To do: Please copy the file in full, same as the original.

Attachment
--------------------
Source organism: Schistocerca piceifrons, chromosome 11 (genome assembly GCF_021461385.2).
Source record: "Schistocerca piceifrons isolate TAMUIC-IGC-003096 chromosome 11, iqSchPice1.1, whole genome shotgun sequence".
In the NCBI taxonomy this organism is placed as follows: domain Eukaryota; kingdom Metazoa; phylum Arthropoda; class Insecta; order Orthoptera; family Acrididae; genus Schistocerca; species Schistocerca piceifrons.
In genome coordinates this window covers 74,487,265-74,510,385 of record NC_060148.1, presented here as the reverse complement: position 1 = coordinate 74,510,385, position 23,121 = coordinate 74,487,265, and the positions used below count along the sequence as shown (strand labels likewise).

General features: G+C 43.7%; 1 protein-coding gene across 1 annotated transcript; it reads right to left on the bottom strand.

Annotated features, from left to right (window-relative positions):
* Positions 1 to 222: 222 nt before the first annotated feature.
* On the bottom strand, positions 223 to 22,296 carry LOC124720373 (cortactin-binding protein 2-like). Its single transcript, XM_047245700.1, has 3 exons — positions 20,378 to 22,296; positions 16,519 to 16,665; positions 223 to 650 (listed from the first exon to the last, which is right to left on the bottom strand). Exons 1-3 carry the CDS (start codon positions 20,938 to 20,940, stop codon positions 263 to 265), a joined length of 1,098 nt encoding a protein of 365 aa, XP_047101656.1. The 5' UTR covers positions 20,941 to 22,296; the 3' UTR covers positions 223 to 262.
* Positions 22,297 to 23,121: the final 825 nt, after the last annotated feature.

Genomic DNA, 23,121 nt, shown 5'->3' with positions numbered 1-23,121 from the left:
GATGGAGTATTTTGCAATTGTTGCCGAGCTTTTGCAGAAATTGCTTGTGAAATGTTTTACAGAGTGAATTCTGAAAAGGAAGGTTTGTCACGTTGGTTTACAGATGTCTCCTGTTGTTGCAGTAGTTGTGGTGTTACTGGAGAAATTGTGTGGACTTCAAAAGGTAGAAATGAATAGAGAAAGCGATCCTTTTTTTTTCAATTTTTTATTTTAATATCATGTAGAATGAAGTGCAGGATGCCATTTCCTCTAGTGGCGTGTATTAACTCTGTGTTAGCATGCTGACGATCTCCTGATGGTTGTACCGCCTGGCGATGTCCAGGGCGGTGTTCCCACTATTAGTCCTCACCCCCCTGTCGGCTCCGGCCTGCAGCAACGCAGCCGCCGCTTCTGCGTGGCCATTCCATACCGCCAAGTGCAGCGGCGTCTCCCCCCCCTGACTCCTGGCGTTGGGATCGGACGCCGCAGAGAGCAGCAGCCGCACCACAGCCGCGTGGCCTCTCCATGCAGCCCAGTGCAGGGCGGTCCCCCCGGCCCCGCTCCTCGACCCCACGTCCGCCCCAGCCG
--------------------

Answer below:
Source organism: Schistocerca piceifrons, chromosome 11 (genome assembly GCF_021461385.2).
Source record: "Schistocerca piceifrons isolate TAMUIC-IGC-003096 chromosome 11, iqSchPice1.1, whole genome shotgun sequence".
In the NCBI taxonomy this organism is placed as follows: domain Eukaryota; kingdom Metazoa; phylum Arthropoda; class Insecta; order Orthoptera; family Acrididae; genus Schistocerca; species Schistocerca piceifrons.
In genome coordinates this window covers 74,487,265-74,510,385 of record NC_060148.1, presented here as the reverse complement: position 1 = coordinate 74,510,385, position 23,121 = coordinate 74,487,265, and the positions used below count along the sequence as shown (strand labels likewise).

General features: G+C 43.7%; 1 protein-coding gene across 1 annotated transcript; it reads right to left on the bottom strand.

Annotated features, from left to right (window-relative positions):
* Positions 1 to 222: 222 nt before the first annotated feature.
* On the bottom strand, positions 223 to 22,296 carry LOC124720373 (cortactin-binding protein 2-like). Its single transcript, XM_047245700.1, has 3 exons — positions 20,378 to 22,296; positions 16,519 to 16,665; positions 223 to 650 (listed from the first exon to the last, which is right to left on the bottom strand). Exons 1-3 carry the CDS (start codon positions 20,938 to 20,940, stop codon positions 263 to 265), a joined length of 1,098 nt encoding a protein of 365 aa, XP_047101656.1. The 5' UTR covers positions 20,941 to 22,296; the 3' UTR covers positions 223 to 262.
* Positions 22,297 to 23,121: the final 825 nt, after the last annotated feature.

Genomic DNA, 23,121 nt, shown 5'->3' with positions numbered 1-23,121 from the left:
GATGGAGTATTTTGCAATTGTTGCCGAGCTTTTGCAGAAATTGCTTGTGAAATGTTTTACAGAGTGAATTCTGAAAAGGAAGGTTTGTCACGTTGGTTTACAGATGTCTCCTGTTGTTGCAGTAGTTGTGGTGTTACTGGAGAAATTGTGTGGACTTCAAAAGGTAGAAATGAATAGAGAAAGCGATCCTTTTTTTTTCAATTTTTTATTTTAATATCATGTAGAATGAAGTGCAGGATGCCATTTCCTCTAGTGGCGTGTATTAACTCTGTGTTAGCATGCTGACGATCTCCTGATGGTTGTACCGCCTGGCGATGTCCAGGGCGGTGTTCCCACTATTAGTCCTCACCCCCCTGTCGGCTCCGGCCTGCAGCAACGCAGCCGCCGCTTCTGCGTGGCCATTCCATACCGCCAAGTGCAGCGGCGTCTCCCCCCCCTGACTCCTGGCGTTGGGATCGGACGCCGCAGAGAGCAGCAGCCGCACCACAGCCGCGTGGCCTCTCCATGCAGCCCAGTGCAGGGCGGTCCCCCCGGCCCCGCTCCTCGACCCCACGTCCGCCCCAGCCG